For the Kids, Robot Conducts in the Key of Cool

Cellist Yo-Yo Ma greets Honda's ASIMO robot Tuesday after it conducted the Detroit Symphony.
Cellist Yo-Yo Ma greets Honda's ASIMO robot Tuesday after it conducted the Detroit Symphony. (By Paul Sancya -- Associated Press)
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By Dee-Ann Durbin
Associated Press
Thursday, May 15, 2008

DETROIT -- Classical music enthusiasts long have sought to drum up support for the musical genre among young people, and now they have a secret weapon: a 4-foot-3 childlike robot.

On Wednesday, the day after the Honda robot ASIMO conducted the Detroit Symphony, it warmed up a crowd of 250 students who came to the concert hall to watch a master class with cellist Yo-Yo Ma.

ASIMO -- which stands for Advanced Step in Innovative Mobility -- ran, danced and kicked a soccer ball.

"It was phenomenal. I had no idea of the level people were developing robots," said Sam Pernick, a 16-year-old cellist from the Detroit suburb Huntington Woods.

Eric Hwu, 14, a fellow musician from Bloomfield Hills, said he thinks a robot could potentially play a musical instrument, but in the meantime, ASIMO could get kids excited about technology.

"A lot of kids I know think robots are cool," he said.

Honda, which has been developing humanoid robots since the mid-1980s, brought ASIMO and Ma to Detroit as part of its recent $1 million donation to the orchestra for music education efforts. The donation will pay for introductory music training and outreach in schools and will help young musicians get access to instruments and private lessons.

Leonard Slatkin, music director of the Detroit orchestra (as well as the National Symphony Orchestra), said ASIMO can serve as a kind of mascot for the city's efforts, since it relates well to younger people. But he joked to the students that he's not concerned about losing his job to a robot.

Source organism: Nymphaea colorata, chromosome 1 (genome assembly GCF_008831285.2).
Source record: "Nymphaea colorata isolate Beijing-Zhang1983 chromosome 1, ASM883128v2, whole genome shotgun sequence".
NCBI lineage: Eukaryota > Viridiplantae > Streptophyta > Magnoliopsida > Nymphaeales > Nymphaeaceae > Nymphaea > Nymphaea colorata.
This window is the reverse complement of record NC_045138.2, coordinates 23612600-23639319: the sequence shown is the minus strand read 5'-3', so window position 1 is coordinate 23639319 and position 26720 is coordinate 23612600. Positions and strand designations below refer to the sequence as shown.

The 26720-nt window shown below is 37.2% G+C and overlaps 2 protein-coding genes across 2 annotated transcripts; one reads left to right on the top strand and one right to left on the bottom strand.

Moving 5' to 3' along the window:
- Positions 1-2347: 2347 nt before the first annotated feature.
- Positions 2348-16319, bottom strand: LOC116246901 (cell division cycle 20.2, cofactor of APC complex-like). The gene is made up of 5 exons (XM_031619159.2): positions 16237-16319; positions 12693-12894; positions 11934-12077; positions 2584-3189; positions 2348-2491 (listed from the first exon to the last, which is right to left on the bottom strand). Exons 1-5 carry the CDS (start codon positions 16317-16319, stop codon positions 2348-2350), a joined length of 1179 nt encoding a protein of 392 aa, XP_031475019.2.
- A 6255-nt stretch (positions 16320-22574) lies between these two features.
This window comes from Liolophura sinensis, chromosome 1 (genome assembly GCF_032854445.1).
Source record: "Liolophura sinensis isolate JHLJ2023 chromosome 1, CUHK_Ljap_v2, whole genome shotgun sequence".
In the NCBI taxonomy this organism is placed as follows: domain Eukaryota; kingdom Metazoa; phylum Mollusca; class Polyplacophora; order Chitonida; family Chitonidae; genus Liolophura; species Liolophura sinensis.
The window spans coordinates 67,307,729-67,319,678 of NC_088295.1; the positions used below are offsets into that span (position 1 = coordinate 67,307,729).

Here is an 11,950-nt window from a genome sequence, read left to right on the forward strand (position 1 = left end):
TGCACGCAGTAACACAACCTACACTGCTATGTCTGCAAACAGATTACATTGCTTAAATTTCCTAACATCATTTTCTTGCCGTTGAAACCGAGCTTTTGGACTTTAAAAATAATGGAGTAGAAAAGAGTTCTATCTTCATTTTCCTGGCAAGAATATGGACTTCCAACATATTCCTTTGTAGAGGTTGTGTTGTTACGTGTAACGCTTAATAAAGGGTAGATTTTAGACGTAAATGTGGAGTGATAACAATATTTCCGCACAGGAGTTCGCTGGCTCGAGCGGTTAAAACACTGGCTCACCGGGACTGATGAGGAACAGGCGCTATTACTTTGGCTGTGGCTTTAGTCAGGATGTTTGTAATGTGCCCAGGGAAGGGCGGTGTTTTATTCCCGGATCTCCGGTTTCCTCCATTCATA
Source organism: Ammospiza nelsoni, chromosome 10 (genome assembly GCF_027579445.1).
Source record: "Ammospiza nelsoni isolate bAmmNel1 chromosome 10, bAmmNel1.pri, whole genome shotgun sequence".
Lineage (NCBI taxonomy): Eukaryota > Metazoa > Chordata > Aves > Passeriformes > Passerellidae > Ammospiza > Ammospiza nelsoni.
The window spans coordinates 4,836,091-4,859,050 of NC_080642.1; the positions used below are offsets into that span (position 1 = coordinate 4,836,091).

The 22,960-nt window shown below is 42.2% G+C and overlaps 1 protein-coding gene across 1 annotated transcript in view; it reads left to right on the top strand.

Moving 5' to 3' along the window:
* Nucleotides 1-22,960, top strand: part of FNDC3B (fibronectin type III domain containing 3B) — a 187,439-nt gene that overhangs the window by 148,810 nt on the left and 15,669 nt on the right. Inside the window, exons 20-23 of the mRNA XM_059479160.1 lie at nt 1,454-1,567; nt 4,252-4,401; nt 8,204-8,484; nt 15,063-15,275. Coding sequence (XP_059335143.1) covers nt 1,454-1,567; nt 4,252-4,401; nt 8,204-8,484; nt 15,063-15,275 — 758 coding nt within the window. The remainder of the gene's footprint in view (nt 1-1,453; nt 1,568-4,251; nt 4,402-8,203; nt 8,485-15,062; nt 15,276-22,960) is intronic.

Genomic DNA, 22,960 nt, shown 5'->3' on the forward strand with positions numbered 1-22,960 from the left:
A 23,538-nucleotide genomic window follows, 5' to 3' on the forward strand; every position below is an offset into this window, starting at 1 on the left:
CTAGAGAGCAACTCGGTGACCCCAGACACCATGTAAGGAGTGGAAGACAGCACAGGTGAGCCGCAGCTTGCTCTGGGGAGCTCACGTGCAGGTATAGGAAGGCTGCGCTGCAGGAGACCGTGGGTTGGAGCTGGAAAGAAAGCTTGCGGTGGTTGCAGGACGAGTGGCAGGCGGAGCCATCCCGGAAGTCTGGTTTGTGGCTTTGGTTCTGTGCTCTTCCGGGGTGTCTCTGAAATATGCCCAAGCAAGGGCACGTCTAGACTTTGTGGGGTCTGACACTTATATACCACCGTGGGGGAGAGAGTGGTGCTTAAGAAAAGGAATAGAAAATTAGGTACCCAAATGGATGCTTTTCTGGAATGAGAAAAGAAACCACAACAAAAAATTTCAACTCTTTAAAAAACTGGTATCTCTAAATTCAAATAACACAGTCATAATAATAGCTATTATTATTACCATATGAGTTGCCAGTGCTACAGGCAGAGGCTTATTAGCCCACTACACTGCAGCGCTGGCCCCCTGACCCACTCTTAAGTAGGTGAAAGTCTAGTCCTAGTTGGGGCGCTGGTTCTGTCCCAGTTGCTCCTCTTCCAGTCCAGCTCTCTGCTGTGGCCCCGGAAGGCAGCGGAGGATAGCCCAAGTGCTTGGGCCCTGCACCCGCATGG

ASIMO impressed both the students and the symphony's musicians with its fluid, humanlike movements. But it can only mimic the actions of a previously videotaped conductor and can't respond to musicians. If the horns come in late or the orchestra speeds up, ASIMO can't change course in the middle of a piece.

"Ultimately, a great orchestra like Detroit's, with great instruments playing in a great hall -- technology is not ever going to replace that," said Larry Hutchinson, a bassist with the symphony.

ASIMO, which conducted the orchestra in "The Impossible Dream" from the musical "Man of La Mancha," gestured with one or both hands and nodded its head in the direction of certain sections.

But the difference was clear when conductor Thomas Wilkins and soloist Ma took the stage. Wilkins was deft with the baton, his motions sometimes broad and sometimes delicate to match the moods of Haydn's first cello concerto. The final movement went at such a blistering tempo it was difficult to imagine ASIMO keeping up.

Rick Robinson, a bassist with the symphony, said conductors won't be replaced anytime soon. But after watching ASIMO, he said he could imagine a day when a robot could stand in for a conductor who couldn't make it to rehearsals.

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